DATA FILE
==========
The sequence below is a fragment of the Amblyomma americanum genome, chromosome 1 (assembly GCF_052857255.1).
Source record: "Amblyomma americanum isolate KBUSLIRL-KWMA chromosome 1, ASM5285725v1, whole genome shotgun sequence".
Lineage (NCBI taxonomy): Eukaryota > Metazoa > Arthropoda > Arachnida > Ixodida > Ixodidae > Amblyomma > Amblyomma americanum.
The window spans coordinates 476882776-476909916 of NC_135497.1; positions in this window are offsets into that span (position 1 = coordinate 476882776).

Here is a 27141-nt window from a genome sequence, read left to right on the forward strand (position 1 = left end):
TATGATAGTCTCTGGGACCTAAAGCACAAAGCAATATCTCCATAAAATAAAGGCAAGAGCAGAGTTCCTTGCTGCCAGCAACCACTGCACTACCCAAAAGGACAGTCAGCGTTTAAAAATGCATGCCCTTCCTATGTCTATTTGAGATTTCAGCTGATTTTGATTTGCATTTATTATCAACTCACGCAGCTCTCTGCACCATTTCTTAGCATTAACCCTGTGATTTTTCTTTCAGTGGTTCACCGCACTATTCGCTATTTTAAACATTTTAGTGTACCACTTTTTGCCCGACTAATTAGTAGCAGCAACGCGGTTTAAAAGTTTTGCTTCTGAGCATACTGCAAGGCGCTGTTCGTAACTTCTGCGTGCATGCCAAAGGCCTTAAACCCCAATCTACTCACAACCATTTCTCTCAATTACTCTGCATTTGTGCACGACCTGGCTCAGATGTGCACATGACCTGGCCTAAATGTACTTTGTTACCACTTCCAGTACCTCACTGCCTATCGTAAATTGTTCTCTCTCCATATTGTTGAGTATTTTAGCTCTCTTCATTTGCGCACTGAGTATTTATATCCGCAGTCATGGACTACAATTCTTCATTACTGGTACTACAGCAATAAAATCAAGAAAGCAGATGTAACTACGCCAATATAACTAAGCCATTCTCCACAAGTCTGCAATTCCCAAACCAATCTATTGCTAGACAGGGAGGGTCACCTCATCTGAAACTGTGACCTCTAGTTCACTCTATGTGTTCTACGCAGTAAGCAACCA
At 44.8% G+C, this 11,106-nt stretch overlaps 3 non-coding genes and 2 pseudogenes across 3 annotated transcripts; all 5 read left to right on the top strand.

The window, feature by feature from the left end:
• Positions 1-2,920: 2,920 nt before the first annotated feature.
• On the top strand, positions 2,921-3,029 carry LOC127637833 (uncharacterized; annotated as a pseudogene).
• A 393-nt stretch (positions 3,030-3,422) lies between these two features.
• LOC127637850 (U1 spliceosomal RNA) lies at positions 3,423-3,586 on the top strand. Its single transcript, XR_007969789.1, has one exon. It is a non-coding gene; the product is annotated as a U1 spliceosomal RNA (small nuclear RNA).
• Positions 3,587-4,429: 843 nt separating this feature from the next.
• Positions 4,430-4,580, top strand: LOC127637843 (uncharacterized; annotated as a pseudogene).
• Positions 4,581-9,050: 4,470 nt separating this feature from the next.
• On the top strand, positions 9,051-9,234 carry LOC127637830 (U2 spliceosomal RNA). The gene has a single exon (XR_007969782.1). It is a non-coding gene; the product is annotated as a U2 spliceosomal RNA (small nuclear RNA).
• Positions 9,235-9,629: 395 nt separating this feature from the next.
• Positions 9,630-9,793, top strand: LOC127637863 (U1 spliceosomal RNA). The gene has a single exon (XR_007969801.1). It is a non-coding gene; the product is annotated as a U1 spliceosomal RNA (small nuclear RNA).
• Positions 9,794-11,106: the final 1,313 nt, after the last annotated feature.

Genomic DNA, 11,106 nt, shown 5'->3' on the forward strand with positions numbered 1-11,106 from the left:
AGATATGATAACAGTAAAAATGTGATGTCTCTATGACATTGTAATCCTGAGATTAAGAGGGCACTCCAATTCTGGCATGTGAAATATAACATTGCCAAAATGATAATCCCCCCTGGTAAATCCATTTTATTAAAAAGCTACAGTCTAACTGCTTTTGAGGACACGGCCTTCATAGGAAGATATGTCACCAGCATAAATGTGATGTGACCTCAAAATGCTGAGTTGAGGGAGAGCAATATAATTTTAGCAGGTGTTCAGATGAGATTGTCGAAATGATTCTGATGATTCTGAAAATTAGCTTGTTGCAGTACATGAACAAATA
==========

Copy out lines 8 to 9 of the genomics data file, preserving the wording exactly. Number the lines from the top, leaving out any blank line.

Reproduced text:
The window, feature by feature from the left end:
• Positions 1-2,920: 2,920 nt before the first annotated feature.